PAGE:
GRANT AND FORMS OF MINERAL TITLE
Areas open for mineral rights are those that are not the subject of pre-existing mineral (exploration or mining) rights and areas that have not been reserved to the State (free mining area). An applicant must request a free mining area certificate over the area where exploration activities are going to be performed from the Mining Cadastre Authority. This certificate must be presented with the licence application. The mineral rights that are recognised under the Mining Law include:
- Air(borne Survey) Prospecting Licence: This licence is issued by AJAM and has a duration of up to 6 months; the licence grants priority for an exploration and prospecting licence.
- Exploration and Prospecting Licence: This licence is issued by AJAM and has a duration of up to 5 years, renewable for another 3 years. The licence gives a preferential right to secure an administrative mining contract. The titleholder must provide a semi-annual report on the activities performed. Failure to file two reports in sequence or the suspension of operations for more than 1 year gives rise to a right to terminate the licence (Art. 163).
- Mining Contract: An administrative mining contract gives the holder the right to engage in mining activities and has a duration of up to 30 years. It may be extended for another 30 years (Art. 142). The mining operator must commence mining activities within 1 year from the grant of the contract, and may not abandon or suspend the activities longer than six months (Art 144).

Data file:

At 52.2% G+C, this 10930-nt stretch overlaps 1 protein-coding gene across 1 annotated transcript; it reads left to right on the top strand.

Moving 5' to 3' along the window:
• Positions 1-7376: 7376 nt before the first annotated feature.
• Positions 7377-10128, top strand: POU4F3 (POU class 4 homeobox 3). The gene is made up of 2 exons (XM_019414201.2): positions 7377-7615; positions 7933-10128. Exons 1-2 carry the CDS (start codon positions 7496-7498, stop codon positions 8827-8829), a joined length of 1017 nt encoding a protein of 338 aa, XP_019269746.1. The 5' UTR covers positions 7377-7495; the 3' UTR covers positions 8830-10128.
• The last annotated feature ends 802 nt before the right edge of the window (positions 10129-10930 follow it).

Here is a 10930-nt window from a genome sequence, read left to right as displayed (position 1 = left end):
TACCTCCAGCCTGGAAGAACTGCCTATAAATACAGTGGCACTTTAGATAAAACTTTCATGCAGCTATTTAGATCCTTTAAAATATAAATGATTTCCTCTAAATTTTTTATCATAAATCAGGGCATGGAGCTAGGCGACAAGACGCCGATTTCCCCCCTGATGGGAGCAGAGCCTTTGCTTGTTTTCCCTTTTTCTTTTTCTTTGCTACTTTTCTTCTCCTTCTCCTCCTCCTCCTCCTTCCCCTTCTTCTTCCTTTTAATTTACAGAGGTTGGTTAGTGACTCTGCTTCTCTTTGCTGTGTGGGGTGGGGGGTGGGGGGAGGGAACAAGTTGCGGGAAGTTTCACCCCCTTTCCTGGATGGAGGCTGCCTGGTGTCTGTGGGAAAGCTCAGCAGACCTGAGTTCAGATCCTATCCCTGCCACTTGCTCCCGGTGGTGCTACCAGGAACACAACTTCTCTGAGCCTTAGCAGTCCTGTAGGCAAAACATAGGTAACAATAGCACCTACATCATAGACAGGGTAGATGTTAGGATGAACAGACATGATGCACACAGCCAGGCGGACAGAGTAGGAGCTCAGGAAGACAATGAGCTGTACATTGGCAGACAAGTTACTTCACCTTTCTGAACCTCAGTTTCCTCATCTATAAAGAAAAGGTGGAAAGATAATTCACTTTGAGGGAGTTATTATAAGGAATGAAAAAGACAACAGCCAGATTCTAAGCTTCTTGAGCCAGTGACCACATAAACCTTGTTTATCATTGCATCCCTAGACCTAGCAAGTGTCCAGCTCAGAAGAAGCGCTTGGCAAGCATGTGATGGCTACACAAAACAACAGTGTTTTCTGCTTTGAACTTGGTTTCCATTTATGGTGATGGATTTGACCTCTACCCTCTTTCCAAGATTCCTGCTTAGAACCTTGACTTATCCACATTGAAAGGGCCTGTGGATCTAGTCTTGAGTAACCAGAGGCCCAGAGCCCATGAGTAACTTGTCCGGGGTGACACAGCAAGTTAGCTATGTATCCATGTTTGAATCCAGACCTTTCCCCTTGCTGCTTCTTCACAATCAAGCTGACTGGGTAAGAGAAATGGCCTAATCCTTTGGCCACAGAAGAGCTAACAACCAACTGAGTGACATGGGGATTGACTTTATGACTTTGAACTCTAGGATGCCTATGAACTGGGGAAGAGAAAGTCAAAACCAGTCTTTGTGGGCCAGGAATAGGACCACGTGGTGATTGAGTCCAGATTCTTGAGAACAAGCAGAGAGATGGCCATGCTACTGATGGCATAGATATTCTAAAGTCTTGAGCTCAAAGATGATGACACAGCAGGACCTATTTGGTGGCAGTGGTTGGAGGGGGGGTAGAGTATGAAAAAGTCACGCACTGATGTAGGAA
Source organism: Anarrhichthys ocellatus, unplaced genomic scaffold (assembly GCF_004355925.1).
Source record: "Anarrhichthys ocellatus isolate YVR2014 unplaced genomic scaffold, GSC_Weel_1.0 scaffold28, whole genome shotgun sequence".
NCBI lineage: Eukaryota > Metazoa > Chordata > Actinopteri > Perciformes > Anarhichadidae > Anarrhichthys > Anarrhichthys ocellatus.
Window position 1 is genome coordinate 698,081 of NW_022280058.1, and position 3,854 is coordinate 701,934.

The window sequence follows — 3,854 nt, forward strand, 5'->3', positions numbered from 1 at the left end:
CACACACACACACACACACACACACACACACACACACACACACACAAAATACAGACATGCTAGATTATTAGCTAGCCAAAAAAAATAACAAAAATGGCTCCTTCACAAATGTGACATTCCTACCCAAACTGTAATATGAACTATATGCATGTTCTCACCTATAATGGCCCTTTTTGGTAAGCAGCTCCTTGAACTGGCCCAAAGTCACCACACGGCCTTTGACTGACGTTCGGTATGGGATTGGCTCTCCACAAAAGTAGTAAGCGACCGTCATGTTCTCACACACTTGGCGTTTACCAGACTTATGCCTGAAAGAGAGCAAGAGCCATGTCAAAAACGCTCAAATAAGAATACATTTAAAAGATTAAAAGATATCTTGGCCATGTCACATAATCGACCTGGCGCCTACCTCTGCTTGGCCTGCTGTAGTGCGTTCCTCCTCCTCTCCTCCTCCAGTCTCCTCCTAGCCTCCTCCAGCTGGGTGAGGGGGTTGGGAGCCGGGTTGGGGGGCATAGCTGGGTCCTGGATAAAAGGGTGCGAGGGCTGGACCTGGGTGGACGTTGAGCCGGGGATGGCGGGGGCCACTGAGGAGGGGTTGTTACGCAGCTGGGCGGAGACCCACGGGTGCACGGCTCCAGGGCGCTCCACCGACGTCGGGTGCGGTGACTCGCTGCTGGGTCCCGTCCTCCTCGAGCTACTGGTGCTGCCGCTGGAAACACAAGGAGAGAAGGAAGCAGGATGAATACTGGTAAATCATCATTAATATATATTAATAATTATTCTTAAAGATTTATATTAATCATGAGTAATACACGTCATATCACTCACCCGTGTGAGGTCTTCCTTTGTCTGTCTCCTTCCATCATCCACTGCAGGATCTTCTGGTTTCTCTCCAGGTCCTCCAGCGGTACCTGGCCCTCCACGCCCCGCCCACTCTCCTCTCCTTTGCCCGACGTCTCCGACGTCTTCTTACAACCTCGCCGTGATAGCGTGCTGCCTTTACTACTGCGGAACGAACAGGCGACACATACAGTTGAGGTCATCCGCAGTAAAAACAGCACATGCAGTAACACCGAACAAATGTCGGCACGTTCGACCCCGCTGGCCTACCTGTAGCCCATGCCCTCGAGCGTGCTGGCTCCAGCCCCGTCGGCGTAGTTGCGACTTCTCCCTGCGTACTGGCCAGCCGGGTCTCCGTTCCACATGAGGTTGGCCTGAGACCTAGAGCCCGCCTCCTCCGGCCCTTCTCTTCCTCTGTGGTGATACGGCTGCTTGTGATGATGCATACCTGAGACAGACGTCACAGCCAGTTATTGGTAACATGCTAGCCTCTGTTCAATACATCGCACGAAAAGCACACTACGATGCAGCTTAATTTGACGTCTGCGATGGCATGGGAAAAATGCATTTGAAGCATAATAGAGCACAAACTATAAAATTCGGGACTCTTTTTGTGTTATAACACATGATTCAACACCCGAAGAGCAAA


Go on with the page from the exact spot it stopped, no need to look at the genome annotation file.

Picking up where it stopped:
A licence pertaining to the beneficiation of ores and mineral products is also necessary, where applicable, and ore and concentrates are required to be marketed firstly to any State smelter or refinery, secondly, to any smelter or refinery within Bolivia and, thirdly, after the ore or concentrates have been preferentially offered to such entities, offered internationally (Art 173).
Holders of mining rights are entitled to seek surface rights in the area specified in the contract, as well as rights of egress through neighbouring properties. Where an agreement with surface rights owners is not possible, the mining rights holder may apply for an order of access and a determination of compensation (Art. 108). Furthermore, rights to water may be obtained with the prior authorization of the competent Water Authority (Art .111). The environmental impact assessment process is governed by the Environment Law (Law Nº 1333) and the Environmental Regulation of Mining Activities. In order to engage in mining activities, one will require an environment licence. For a new mine, the licence will require a study (EIA) examining the impact on local flora and fauna, social impacts and an assessment of any historic contamination and other environmental liabilities.
See Bolivia - Environmental Overview Commentary.